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This Week:Drug pricing remains a focus as CMS rolls out a demonstration project for Part B drugs… The Senate passes The Comprehensive Addiction and Recovery Act(CARA) and Senate Cureslegislation moves forward… Senate looks at co-ops… House was in recess.
House of Representatives
- NIH Refuses House Democrats’ Request to Issue Guidance on March-In Rights
- House Energy and Commerce Committee’s Subcommittee on Health to Review MACRA
- GOP Split Widens on the Budget
- Senate HELP Committee to Mark Up Mental Health and Opioid Abuse Bills
- Senate HELP Committee Approves Seven Cures Bills
- Sen. Carper Writes to HHS Regarding Nursing Home Violations
- Sens. Capito and Stabenow Ask CMS to Implement Alzheimer’s Caregiver Support Program
- Senate Approves Opioids Bill
- Senate Homeland Security and Governmental Affairs Permanent Subcommittee on Investigations Holds Hearing on ACA’s Co-ops Failure
- CMS Releases 2016 Value Modifier Results and Upward Payment Adjustment Factor
- CMS Announces Second Round of Applications for Next Generation ACO Model
- CMS Releases Skilled Nursing Facility Utilization and Payment Data
- FDA, Amarin Settlement Allows Continued Promotion of Off-Label Drug Uses
3. State Activities
- Alaska: Judge Dismisses State Legislature’s Lawsuit over Medicaid Expansion
- California: Gov. Brown Signs Bill Taxing Health Plans
- Michigan: SCOTUS Asks for Review of Case Against Gov. Snyder
- Missouri: House Lawmakers Approve Prescription Drug Monitoring Program
- New Hampshire: State House Continues Medicaid Expansion Through 2018
- North Carolina: North Carolina’s Pending 1115 Waiver
- Oklahoma: Oklahoma House Bill Would Cut People From Medicaid
4. Regulations Open for Comment
- Food and Drug Administration (FDA) Issues Final Rule to Phase Out Trans Fats
- HHS Posts Guidance for State Innovation Waivers
- CMS Issues Proposed Rule Expanding Access to Medicare Claims Data
- CMS Releases Proposed Updates to Medicare Advantage and Part D Programs
- CMS Releases Proposed Rule for Provider Enrollment Process
- ONC Releases Proposed Rule Expanding Role in Health IT Certification Program
- CMS Proposes to Test New Medicare Part B Prescription Drug Models
- AHRQ Releases Draft Technology Assessment for Public Comment
- GAO Report Suggests CMS Update Policies on Medicaid Supplemental Payments
- MedPAC Analysis Shows Drugmakers Lowered Part B Drug Prices
- Health Affairs Report Reveals Physicians Spending Over $15.4 Billion on Quality Reporting
- McKinsey Report Analyzed Every Hospital Network Across the U.S.
- H&R Report Finds Taxpayers Are Not Better at Estimating Yearly Income
- Avalere Health Finds Majority of Drugs Now Subject to Coinsurance in Part D Plans
- CAP Analysis Argues Against Speeding Up Drug Approval Process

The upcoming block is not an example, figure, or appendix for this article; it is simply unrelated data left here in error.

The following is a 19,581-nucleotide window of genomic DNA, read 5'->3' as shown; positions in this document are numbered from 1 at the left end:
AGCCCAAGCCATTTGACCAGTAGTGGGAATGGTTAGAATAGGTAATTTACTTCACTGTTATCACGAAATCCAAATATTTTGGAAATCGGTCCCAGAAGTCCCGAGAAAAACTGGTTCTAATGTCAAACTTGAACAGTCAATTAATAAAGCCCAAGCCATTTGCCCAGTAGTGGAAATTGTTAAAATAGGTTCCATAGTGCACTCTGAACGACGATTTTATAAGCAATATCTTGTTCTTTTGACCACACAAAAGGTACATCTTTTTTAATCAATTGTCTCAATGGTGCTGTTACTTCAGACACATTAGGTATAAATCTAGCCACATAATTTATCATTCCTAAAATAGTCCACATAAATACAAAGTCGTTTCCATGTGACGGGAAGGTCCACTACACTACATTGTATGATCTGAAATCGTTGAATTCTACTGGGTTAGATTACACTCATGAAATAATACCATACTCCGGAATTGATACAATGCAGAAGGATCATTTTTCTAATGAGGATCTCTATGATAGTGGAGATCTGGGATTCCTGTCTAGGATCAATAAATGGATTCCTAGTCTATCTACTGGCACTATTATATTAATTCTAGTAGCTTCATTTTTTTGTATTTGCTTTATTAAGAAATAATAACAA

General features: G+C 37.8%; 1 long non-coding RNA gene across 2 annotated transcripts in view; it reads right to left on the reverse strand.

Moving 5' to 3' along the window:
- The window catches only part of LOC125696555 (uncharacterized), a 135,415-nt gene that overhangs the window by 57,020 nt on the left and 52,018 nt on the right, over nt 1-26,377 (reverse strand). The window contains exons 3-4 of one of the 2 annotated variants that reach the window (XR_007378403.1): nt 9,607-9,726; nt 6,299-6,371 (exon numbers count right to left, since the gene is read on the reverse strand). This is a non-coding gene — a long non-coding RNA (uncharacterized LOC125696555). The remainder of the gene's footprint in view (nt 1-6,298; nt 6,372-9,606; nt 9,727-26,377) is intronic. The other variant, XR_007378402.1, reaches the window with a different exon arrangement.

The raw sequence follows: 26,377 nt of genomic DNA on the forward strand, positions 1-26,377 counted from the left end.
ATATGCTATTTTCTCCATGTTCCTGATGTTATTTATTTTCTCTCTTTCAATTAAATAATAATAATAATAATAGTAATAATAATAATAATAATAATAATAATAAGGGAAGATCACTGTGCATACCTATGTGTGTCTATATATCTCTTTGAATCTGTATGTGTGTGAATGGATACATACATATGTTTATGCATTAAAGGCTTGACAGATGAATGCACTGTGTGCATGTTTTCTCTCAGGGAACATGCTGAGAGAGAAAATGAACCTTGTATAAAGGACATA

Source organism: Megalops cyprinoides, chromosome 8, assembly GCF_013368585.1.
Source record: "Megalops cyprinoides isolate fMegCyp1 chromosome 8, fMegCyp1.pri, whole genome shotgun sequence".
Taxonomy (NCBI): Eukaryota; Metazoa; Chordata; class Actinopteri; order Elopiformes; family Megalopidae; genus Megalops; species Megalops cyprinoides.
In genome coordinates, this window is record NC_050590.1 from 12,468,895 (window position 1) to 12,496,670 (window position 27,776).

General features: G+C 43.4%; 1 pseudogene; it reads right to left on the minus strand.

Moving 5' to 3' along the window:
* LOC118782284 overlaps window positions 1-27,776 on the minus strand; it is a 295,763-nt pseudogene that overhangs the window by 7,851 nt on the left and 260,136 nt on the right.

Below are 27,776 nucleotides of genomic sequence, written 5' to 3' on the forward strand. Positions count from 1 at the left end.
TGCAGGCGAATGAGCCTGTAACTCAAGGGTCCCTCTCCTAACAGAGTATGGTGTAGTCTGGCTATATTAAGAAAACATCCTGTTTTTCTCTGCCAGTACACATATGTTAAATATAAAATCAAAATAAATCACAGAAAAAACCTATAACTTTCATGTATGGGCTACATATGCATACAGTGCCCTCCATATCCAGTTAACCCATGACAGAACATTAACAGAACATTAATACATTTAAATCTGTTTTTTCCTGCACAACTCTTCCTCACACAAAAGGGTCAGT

House of Representatives
The National Institutes of Health (NIH) refused a request from over 50 House Democrats that the agency put the drug industry on notice that it is preparedto use its “march-in rights” to stop pharmaceutical price gouging, arguing that the issue is better suited for lawmakers to address. March-in rights giveNIH the authority to require patent holders of federally funded intellectual property to license their patents to third parties to ensure the products areavailable to the public.
Rep. Lloyd Doggett (D-TX) led the lawmakers’ letter to NIH and the Department of Health and Human Services (HHS) that said some experts estimate aboutone-fourth of priority reviewed drugs could be impacted by NIH’s fully exercising its march-in rights. The letter added that even an announcement ofreasonable guidelines in response to price gouging could positively influence pricing across the industry.
HHS responded that NIH considered using its march-in rights to address drug pricing concerns for Norvir and Xalatan in 2004, and also again in 2013,related to Norvir again. Each time, NIH determined that the drug did not meet the statutory requirements to justify use of the authority.
In its 2013 review of Norvir, NIH found, “As stated in previous march-in considerations, the general issue of drug pricing is appropriately addressedthrough legislative and other remedies, not through the use of the NIH’s march-in authorities. The exercise of the Government’s use license to the SubjectPatents is not appropriate in this case.”
The lawmakers said, “The failure to act in the past has undoubtedly sent an unfortunate signal that prices for federally-funded inventions can be set ashigh as a sick or dying consumer will pay.”
HHS said that NIH considers application of the march-in statute on a case-by-case basis and is prepared to use its authority when the statutory criteriaare met. Neither HHS nor NIH think additional guidance is needed.
HHS has taken other actions however. The agency sent a notice to all 50 state Medicaid directors and letters to the CEOs of many drug manufacturers aboutproviding access to drugs for Hepatitis C patients; it held a forum with stakeholders to speak about opportunities to improve patient access to affordableprescription drugs; it is incorporating value-based and outcomes-based models into purchasing programs in the public and private sectors and is publishingthe Medicare Drug Spending Dashboard to provide information on the highest-priced drugs in Medicare Parts B and D.
The House Energy and Commerce Committee’s Subcommittee on Health scheduled a March 17 hearing to review the payment reforms in the Medicare Access and CHIPReauthorization Act (MACRA), which passed in April 2015. For more information or to watch the hearing, clickhere.
The divide between House and Senate Republicans on how to handle the budget is widening. On March 7, Senate Budget Committee Chairman Mike Enzi saidlawmakers will delay consideration of a fiscal blueprint until at least April. The announcement comes as the House Budget Committee is preparing to vote ona budget resolution this week. Also, the Senate GOP is preparing to move appropriations bills that stand by last year’s bipartisan deal, whereasRepublicans in the House are still resistant.